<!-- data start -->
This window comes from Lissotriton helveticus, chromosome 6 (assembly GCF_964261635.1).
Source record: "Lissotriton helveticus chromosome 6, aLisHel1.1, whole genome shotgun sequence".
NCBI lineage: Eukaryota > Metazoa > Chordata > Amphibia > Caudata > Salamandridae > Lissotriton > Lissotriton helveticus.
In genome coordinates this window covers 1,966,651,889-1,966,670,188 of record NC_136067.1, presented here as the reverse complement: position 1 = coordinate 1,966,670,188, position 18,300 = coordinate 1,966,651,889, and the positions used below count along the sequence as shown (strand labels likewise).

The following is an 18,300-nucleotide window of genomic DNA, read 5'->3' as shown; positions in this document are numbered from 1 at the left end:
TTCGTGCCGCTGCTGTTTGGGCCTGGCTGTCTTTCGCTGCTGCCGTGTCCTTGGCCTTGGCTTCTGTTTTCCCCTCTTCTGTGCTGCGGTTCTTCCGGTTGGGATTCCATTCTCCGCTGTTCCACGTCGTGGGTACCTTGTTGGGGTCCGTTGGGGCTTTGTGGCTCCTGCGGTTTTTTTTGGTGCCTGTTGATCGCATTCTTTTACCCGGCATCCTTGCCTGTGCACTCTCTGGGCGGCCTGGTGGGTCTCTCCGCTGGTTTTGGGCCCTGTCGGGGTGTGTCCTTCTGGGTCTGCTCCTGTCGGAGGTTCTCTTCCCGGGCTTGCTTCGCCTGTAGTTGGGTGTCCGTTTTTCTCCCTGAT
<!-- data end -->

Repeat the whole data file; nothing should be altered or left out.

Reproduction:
This window comes from Lissotriton helveticus, chromosome 6 (assembly GCF_964261635.1).
Source record: "Lissotriton helveticus chromosome 6, aLisHel1.1, whole genome shotgun sequence".
NCBI lineage: Eukaryota > Metazoa > Chordata > Amphibia > Caudata > Salamandridae > Lissotriton > Lissotriton helveticus.
In genome coordinates this window covers 1,966,651,889-1,966,670,188 of record NC_136067.1, presented here as the reverse complement: position 1 = coordinate 1,966,670,188, position 18,300 = coordinate 1,966,651,889, and the positions used below count along the sequence as shown (strand labels likewise).

The following is an 18,300-nucleotide window of genomic DNA, read 5'->3' as shown; positions in this document are numbered from 1 at the left end:
TTCGTGCCGCTGCTGTTTGGGCCTGGCTGTCTTTCGCTGCTGCCGTGTCCTTGGCCTTGGCTTCTGTTTTCCCCTCTTCTGTGCTGCGGTTCTTCCGGTTGGGATTCCATTCTCCGCTGTTCCACGTCGTGGGTACCTTGTTGGGGTCCGTTGGGGCTTTGTGGCTCCTGCGGTTTTTTTTGGTGCCTGTTGATCGCATTCTTTTACCCGGCATCCTTGCCTGTGCACTCTCTGGGCGGCCTGGTGGGTCTCTCCGCTGGTTTTGGGCCCTGTCGGGGTGTGTCCTTCTGGGTCTGCTCCTGTCGGAGGTTCTCTTCCCGGGCTTGCTTCGCCTGTAGTTGGGTGTCCGTTTTTCTCCCTGAT